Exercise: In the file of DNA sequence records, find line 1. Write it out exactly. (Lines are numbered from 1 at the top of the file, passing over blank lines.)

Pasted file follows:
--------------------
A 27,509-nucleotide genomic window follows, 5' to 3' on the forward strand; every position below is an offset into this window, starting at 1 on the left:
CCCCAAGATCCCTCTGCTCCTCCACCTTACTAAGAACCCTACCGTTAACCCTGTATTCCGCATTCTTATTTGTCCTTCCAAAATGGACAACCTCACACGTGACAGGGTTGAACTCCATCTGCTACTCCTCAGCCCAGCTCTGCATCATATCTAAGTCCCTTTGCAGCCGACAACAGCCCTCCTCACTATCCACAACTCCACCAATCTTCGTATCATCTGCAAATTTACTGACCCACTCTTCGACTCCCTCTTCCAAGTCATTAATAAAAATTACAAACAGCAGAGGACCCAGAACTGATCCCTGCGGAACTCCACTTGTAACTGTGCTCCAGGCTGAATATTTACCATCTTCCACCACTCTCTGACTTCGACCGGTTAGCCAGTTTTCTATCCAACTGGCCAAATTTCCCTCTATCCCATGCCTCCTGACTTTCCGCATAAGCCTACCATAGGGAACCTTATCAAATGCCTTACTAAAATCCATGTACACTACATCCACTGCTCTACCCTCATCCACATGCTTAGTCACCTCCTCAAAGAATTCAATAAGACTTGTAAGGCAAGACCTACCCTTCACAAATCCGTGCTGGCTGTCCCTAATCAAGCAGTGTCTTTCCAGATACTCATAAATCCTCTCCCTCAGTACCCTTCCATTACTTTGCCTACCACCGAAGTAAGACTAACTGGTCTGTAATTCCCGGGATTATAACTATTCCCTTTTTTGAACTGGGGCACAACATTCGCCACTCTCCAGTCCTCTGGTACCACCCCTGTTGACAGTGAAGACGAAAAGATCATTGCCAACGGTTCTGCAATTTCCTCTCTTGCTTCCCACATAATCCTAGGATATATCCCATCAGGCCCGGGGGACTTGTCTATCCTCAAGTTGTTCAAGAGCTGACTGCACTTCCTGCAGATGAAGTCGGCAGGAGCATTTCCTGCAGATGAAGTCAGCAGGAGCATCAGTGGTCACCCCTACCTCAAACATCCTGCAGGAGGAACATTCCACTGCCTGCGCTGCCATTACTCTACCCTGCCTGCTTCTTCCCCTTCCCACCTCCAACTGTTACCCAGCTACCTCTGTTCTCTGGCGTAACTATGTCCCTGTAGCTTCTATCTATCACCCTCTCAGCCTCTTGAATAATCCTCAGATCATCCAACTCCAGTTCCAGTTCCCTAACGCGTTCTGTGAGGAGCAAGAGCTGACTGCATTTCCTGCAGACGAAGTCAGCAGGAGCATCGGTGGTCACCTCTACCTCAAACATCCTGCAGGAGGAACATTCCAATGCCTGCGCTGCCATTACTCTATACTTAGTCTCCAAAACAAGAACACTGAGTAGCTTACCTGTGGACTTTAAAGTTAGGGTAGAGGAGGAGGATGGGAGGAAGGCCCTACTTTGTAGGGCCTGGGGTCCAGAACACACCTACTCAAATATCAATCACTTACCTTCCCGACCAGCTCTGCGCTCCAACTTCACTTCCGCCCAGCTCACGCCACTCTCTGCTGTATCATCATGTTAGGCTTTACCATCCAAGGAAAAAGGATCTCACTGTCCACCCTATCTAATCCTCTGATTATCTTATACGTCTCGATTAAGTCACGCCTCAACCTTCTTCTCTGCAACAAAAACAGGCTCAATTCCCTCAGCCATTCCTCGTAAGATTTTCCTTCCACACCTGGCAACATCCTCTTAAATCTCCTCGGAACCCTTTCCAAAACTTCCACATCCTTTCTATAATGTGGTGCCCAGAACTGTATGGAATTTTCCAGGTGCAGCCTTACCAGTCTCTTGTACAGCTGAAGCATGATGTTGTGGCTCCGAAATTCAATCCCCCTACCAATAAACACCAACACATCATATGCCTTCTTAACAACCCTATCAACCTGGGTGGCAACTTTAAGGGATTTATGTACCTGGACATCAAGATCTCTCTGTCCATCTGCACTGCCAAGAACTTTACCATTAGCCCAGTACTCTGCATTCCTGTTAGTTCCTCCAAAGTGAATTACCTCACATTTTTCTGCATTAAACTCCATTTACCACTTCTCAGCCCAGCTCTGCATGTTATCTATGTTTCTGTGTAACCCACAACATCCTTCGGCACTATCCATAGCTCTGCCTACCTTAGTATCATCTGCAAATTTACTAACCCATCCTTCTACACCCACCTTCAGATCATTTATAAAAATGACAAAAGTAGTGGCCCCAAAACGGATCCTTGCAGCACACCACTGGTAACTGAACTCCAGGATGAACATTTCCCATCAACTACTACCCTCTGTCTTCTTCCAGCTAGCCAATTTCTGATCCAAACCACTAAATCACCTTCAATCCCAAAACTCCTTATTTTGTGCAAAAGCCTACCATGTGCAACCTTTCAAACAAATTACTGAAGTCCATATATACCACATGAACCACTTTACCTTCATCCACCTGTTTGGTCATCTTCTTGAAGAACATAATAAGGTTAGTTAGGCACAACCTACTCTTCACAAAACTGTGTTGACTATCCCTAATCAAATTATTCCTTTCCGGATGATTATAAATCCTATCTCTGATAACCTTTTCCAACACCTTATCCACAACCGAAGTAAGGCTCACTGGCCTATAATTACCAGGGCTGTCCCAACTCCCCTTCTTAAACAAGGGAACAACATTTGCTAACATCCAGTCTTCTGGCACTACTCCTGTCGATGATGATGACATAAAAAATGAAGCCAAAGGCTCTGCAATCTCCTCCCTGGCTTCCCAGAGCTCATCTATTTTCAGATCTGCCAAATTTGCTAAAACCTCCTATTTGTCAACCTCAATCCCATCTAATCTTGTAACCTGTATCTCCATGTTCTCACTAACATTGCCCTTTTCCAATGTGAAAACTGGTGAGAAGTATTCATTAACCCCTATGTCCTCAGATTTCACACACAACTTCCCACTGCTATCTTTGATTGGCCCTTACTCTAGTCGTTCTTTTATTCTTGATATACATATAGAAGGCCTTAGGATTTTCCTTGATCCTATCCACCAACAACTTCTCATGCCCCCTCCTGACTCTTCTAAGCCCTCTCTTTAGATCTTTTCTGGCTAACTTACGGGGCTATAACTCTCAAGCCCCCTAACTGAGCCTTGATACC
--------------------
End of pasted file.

A 27,509-nucleotide genomic window follows, 5' to 3' on the forward strand; every position below is an offset into this window, starting at 1 on the left: